Here are some artist's book I have cataloged in AACR2. Some were more booklike than others, so I used Book format for them, and other formats for others. It depends on how "booklike" the books were. 

702120037, 709777809 (a wire sculpture of a tree with words on the leaves), 698447445, 699825798 

The Cleveland Institute of Art requires freshman to create a "book." This is so loosely interpreted that I just can not accept some of the items as books. They define book as pretty much anything that conveys information. One that I saw was a set of  sculptures of a hand giving the numbers 1-10 in American Sign Laguage, another was a turtle shell full of dreamcatchers. Someone I know made clay casts of the letters of the alphabet. 

Good luck! I find cataloging unique items like you have there to be the most fun part of the job! 

Dawn Grattino 
Senior Cataloger 
Catalog Department 
Cleveland Public Library 
17133 Lakeshore Blvd. 
Cleveland, OH 44110-4006 
(phone) 216.623.2885 
(fax)   216.623.6980 
e-mail: [log in to unmask] 

----- Original Message -----

From: "Linda Barnhart" <[log in to unmask]> 
To: [log in to unmask] 
Sent: Wednesday, June 19, 2013 12:44:46 PM 
Subject: Re: [PCCLIST] What format to catalog this "artist's book" in? 

Forwarding on behalf of Aislinn Sotelo: 
I was going to also point to the RBMS controlled vocabularies to look up the scope note for “Artists’ books” . 
We have a large collection of artists’ books at UC San Diego and I actually cataloged one of Daniel Essig’s books not too long ago. On Essig’s website, he refers to his works as books, so that’s how I cataloged it: . What constitutes an artists’ book is not always straight forward despite much written on this subject. See the first chapter of Johanna Drucker’s The Century of Artists' Books, “The Artist’s Book as Idea and From.” 
When I’m cataloging I generally look at the creator’s intent for the object, not the presence of text or any other specific characteristic to determine whether something be considered a book or realia. And, I usually think of realia that ends up in the library as more like three-dimensional ephemera. It’s not scientific, but it usually works for me. 
If I were cataloging this in RDA in OCLC, I would catalog this on a book workform with the following RDA content, media, and carrier types. 
336  three-dimensional form ǂb tdf ǂ2 rdacontent 
337  unmediated ǂb n ǂ2 rdamedia 
338  volume ǂb nc ǂ2 rdacarrier 
I hope this helps! You may also want to post this question to DCRM-L (Descriptive Cataloging for Rare Materials- List)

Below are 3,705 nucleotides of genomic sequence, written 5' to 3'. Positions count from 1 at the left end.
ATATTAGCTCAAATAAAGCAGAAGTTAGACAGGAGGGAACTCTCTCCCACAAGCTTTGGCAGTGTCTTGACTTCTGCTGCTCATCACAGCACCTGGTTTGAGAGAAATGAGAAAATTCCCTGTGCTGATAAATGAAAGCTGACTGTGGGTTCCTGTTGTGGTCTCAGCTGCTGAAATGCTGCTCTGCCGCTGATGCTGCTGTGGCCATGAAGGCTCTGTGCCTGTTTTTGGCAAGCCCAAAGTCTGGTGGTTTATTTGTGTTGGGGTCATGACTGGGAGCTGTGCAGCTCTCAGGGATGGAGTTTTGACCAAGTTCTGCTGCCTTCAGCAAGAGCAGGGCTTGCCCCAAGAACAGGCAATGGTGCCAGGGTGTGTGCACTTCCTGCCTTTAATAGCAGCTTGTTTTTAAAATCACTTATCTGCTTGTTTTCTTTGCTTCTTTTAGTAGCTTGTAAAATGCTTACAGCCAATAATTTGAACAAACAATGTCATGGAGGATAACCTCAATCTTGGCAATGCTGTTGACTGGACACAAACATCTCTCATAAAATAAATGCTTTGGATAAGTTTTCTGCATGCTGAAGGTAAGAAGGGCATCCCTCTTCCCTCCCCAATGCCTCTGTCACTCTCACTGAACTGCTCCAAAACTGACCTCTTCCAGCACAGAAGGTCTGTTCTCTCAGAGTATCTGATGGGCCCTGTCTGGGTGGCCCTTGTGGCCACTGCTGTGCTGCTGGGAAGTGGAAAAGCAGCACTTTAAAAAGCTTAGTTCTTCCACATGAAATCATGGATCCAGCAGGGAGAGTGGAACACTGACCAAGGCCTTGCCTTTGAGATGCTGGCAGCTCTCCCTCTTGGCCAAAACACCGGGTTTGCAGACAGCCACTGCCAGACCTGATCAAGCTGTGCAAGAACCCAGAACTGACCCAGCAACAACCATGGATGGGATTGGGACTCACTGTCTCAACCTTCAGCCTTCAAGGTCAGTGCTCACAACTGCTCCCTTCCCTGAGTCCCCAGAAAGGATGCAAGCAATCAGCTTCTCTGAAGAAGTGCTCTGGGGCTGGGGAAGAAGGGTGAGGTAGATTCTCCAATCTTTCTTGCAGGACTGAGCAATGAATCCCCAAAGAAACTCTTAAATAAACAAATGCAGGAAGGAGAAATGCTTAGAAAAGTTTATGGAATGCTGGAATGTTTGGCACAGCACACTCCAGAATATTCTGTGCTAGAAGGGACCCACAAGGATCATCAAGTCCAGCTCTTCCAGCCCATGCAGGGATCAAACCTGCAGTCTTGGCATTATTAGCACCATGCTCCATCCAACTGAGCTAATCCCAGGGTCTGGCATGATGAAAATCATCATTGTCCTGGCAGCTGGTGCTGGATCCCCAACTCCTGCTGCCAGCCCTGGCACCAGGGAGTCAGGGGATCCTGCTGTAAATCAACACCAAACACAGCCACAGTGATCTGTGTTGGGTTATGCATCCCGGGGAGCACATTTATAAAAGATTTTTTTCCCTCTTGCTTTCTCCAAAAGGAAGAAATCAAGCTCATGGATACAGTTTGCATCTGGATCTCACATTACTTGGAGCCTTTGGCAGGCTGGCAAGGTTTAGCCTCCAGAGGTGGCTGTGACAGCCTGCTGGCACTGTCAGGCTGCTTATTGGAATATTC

Aislinn Catherine Sotelo 
Coordinator of Technical Services, Mandeville Special Collections, The Library | UC San Diego | ( 858-534-6766 | * [log in to unmask]   
From: Program for Cooperative Cataloging [ mailto:[log in to unmask] ] On Behalf Of Randal S. BRANDT 
Sent: Monday, June 17, 2013 3:38 PM 
To: [log in to unmask] 
Subject: Re: [PCCLIST] What format to catalog this "artist's book" in? 

While this probably won't help in your format decision, remember that the RBMS Controlled Vocabularies include a genre term for "Unique books": 


A search of OCLC on that term brings up 112 records in Books format and 13 records in Visual Materials format (along with 1 record in Textual Serials!). Maybe some of those examples will help. 


Randal Brandt 

The Bancroft Library 


On Mon, Jun 17, 2013 at 2:56 PM, Wilson, Pete < [log in to unmask] > wrote: 

Thanks.  I would definitely have cataloged that example as a book, given that some of the sheets had text and there was actually an edition, rather than one unique item. 
I have the biggest problem with items that are one of a kind (produced in “editions” of 1) and those that don’t really include any representational content.  Both of these things were true of the sculpted bird assemblage described below, and since it looked like a sculpture with a tiny fake book hanging from it, not a book, I felt pretty good about cataloging it as realia.  The totally empty “book” I originally asked the question about is tougher, since it certainly is in the form of a book.  I just can’t help thinking it is no more a book than a sculpture of a squirrel is an actual squirrel.  If the book holds no representational content, is it really a book?  I had to catalog a “book” that was eight tiny scrolls in a box made to look like a cigarette box.  It certainly doesn’t look like a book but the scrolls do hold texts—that definitely seems to me to qualify it as a book, by the loose standards of artist’s bookery, and I cataloged the thing in books format.  But Daniel Essig’s construction seems like a representation of a book rather than an actual book.  It seems to me a tough one. 
From: Program for Cooperative Cataloging [mailto: [log in to unmask] ] On Behalf Of Christine DeZelar-Tiedman 
Sent: Monday, June 17, 2013 4:41 PM 

To: [log in to unmask] 
Subject: Re: [PCCLIST] What format to catalog this "artist's book" in? 


We collect a lot of artists' books here, and I've been struggling a bit, too, with how to treat them in RDA. If they at least bear some resemblance to a book I've been leaning toward cataloging them as books, and using 33x's to  bring out the other aspects. If I had something that was more in realia form I might decide otherwise, but the general convention for cataloging artists' books is to treat them as "books".